June 21, 2016
Phyllis Green, 906-487-7140
HOUGHTON, MICH. –What do you do when you have 64 tons of bridging planks and logs to move into remote trail locations in an isolated National Park? In the case of Isle Royale, you convene interagency expertise and regional crews to support a helicopter operation;Project Heavy Lift. On the scoreboard of human to machine, the 33 humans working on this project will move the 64 tons by hand to support the helicopter lift and then move the materials two to three more times building boardwalks and bridges so visitors can cross swamps, bogs, and beaver ponds while sensitive orchids and other plant life in these wetland areas are protected.
Helicopters are rarely used in this remote island park as it is 99 % Federally-designated wilderness. The last helicopter mission was 12 years ago. Securing the helicopter as the minimal tool to get the job done quickly, safely, and efficiently was relatively easy. Deploying the work crews to remote drop zones required a complicated coordination of boats rides and miles of hiking. The Isle Royale National Park trail crew, who hail from Michigan, Minnesota, Illinois, Colorado, Oregon and Washington, was aided by a volunteer conservation work crew from Wisconsin (WisCorps) and US Forest Service helicopter crews from 4 national forests and three states. They are working in teams at 30 drop sites scattered across the Park. By the end of the 10 day project, the crews on the ground will have doubled the tonnage of lifting by hand what one helicopter lift will do.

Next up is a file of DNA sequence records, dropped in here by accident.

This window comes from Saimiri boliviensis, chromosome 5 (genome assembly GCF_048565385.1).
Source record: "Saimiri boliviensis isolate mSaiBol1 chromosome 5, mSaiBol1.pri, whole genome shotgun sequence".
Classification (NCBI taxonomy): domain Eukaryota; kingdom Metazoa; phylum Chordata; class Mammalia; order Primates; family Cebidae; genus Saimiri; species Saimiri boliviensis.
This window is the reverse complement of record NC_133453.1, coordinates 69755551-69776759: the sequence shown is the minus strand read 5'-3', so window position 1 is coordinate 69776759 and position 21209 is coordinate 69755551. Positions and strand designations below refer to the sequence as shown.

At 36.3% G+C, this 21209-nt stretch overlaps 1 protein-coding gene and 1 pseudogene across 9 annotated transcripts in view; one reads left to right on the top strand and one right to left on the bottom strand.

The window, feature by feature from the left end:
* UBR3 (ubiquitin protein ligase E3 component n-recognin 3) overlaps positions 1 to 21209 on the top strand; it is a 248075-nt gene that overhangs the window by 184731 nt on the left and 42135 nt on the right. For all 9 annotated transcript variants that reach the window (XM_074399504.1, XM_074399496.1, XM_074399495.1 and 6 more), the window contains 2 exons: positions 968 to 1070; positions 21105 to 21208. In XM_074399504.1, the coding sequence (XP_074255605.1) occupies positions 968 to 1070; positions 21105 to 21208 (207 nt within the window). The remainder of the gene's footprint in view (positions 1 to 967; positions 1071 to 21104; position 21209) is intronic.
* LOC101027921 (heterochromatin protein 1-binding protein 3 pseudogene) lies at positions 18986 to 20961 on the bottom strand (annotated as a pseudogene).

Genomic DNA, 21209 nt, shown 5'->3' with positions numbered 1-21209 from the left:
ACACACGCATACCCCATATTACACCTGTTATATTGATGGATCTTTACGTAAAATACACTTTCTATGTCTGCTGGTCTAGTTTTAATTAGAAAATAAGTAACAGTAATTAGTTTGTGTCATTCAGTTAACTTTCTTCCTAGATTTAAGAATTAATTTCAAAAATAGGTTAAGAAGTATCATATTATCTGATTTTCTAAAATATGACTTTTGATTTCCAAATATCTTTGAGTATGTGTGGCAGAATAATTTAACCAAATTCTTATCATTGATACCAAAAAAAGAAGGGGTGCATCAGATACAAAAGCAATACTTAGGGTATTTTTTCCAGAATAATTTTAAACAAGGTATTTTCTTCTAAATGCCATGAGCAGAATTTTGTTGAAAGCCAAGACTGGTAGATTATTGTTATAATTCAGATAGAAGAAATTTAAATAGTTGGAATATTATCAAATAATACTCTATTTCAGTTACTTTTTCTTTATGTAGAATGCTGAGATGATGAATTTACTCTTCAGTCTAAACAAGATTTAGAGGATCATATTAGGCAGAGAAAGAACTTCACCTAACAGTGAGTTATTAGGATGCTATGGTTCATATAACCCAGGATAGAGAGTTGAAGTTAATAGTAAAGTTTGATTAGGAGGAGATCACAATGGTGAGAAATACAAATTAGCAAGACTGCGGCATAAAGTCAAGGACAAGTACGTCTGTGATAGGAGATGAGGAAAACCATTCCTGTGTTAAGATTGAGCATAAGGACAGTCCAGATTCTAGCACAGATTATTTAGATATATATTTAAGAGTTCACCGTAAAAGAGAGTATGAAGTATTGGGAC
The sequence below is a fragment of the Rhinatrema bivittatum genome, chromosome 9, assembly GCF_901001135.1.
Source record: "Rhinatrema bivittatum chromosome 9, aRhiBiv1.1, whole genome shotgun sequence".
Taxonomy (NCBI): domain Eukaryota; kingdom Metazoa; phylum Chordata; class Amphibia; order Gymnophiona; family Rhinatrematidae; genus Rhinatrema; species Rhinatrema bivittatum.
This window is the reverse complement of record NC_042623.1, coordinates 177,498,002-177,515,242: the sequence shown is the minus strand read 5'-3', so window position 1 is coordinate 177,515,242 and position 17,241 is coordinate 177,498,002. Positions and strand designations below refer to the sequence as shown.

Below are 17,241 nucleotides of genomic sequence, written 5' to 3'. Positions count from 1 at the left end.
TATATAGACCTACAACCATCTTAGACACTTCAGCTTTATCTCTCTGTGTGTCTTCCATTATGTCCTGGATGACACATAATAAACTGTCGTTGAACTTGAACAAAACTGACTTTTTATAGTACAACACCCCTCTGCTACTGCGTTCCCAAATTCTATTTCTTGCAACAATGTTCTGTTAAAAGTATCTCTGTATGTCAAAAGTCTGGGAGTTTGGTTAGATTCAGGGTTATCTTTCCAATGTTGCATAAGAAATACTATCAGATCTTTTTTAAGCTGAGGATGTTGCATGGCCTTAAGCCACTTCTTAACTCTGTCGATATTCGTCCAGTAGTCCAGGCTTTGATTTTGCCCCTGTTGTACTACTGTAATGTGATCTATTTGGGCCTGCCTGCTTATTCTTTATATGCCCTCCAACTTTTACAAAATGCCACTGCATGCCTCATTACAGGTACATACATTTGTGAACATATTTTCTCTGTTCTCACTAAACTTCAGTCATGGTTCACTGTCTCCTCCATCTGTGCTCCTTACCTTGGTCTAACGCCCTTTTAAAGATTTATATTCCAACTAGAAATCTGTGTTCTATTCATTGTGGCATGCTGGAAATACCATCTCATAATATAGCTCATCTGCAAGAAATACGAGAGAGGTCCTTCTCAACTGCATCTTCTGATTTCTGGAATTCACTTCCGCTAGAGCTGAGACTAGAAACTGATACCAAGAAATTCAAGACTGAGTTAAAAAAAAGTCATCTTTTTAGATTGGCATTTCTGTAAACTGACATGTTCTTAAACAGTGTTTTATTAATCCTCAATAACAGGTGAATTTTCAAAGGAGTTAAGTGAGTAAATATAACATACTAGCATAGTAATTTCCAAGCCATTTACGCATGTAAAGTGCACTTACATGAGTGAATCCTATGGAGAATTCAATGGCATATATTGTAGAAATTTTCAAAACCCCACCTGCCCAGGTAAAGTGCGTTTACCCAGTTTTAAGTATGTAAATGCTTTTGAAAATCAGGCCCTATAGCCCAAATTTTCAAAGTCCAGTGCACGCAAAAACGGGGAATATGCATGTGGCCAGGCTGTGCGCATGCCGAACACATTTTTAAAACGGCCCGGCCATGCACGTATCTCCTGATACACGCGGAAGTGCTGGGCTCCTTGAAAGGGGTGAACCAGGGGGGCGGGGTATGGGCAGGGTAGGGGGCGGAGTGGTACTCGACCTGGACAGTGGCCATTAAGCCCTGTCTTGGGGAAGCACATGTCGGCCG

Due to constrained budgets through the National Park Service over the past decades, the trails maintenance backlog at Isle Royale stands at approximately $2.5 million. This amount includes the cost of addressing all the currently identified problems along the 165 miles of trails in the park. Project Heavy Lift will eliminate $300,000 of the backlog.
The action was delayed last week by a day and a half due to weather and during the project, the helicopter had to operate intermittently between rain, fog, and high winds. By the end of this week, they hope to have accomplished moving all 64 tons of materials. Then the real work in the bogs and swamps of Isle Royale will begin.
Trail users and others interested in the project can track the progress on the Isle Royale National Park facebook page
, the National Parks of Lake Superior Foundation (NPLSF) facebook page
, and the NPLSF website